August 30, 2017
The Babajob story: How Blue-Collar India Finds Work
contributor: Rob Goodier
In 2004, Anirudh Krishna published a study that changed the life of an American and set off a chain of events that founded a multi-million-dollar business in India. Dr. Krishna, a professor of public policy and political science at Duke University in Durham, North Carolina (USA), studied the reasons why people fell into poverty and how they escaped it in 35 villages in northern India. A key finding – the admittedly obvious one that nevertheless launched an enterprise – was that people can escape poverty when they find a job.
At the time, the finding may not have been unsurprising. Only 7.5 percent of those who escaped poverty owed their success to anti-poverty assistance programs, the study found. Anti-poverty programs were not targeting unemployment. And if they had, that may not have been enough. One of interesting nuances among the study’s findings is that most of the new jobs people obtained were in the informal sector, and most were not full time.
“Finding the job seemed to be a limiting factor. I thought we might accelerate that with technology” – Sean Blagsvedt
In a 25-year period, 11.1 percent of 6376 households studied escaped from poverty. And most of them – 70 percent – did so by diversifying their income, Dr. Krishna wrote in World Development. In those agrarian communities, diversification meant finding new ways to make money from the family farm, or leaving the land to earn money elsewhere. Men and women traveled hundreds of kilometers to Mumbai, Bengaluru, Chennai and Pune to work in carpentry, kitchens, ice cream carts, masonry, plumbing, truck driving, sign painting and other posts in the country’s vast informal economy. And most of the people who found jobs – 64 percent – did so with the help of a friend or relative in a city, the study found.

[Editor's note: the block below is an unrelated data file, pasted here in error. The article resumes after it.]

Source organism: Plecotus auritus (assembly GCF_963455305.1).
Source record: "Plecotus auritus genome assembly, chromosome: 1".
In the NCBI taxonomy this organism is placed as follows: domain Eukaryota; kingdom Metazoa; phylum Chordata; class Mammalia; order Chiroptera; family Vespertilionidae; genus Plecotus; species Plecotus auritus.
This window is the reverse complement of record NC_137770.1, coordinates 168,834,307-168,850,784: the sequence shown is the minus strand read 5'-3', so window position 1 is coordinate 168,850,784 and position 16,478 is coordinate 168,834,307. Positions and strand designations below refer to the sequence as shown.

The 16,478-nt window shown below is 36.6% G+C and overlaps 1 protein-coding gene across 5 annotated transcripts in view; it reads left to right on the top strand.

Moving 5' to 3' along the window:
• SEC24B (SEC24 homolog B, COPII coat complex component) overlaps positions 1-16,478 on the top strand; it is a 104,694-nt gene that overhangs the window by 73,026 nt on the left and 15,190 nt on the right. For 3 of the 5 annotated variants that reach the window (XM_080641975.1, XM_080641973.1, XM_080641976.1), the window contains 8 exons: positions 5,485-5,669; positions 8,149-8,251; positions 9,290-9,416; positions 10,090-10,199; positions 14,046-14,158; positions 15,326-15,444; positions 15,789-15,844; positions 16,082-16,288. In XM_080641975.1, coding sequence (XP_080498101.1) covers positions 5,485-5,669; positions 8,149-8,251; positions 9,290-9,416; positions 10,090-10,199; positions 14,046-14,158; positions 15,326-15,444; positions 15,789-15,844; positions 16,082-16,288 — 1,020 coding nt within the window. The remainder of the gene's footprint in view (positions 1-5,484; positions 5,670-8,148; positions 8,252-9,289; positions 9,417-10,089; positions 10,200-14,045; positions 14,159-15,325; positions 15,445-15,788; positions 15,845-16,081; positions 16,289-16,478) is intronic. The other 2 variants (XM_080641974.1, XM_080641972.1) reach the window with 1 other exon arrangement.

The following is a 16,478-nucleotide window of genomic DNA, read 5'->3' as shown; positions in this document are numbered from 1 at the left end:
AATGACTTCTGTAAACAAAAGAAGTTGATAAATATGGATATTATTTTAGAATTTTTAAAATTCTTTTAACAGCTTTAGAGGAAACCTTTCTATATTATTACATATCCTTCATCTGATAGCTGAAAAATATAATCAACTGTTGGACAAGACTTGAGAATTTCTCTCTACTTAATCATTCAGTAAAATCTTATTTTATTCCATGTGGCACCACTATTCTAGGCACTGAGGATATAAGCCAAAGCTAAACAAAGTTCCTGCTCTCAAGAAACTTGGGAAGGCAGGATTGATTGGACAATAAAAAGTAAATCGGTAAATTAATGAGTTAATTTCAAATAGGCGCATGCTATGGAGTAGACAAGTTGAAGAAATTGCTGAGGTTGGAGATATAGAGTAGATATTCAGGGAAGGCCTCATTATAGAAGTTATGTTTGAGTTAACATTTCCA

The limiting factor
“Finding the job seemed to be a limiting factor,” Sean Blagsvedt says. “I thought we might accelerate that with technology.”
Mr. Blagsvedt was working at Microsoft and traveling in India when he saw Dr. Krishna’s paper. It changed his life, he says. Soon after, he co-founded Babajob, a job-search website with a suite of digital tools for finding work in India, especially informal work. Babajob launched in beta in 2007 then nationwide in 2009, and it was acquired by its competitor, Quikr, in May 2017. In that journey from launch to acquisition, Babajob created new technological tools for connecting people to jobs that they need to escape poverty, and those innovations persist in the hands of Babajob’s buyer.
“Soon after we started, I was running it in my living room and the maid of a downstairs neighbor asked what we were doing. She asked if she could register. She had never used a computer before, but we signed her up and she found a job that paid 30 percent more and was closer to her house,” Mr. Blagsvedt says. His neighbor was annoyed, but, he pointed out, Babajob had a way to contact hundreds of other maids looking for work nearby.
“If people have information from a transparent marketplace, they can make better decisions and be happier.”
The maid’s experience was not unusual. People who used Babajobs chose jobs that paid an average of 20 percent more than their last job, and they were able to reduce their commute by 14 minutes per day.
“If people have information from a transparent marketplace, they can make better decisions and be happier,” Mr. Blagsvedt says.
Jobs for millions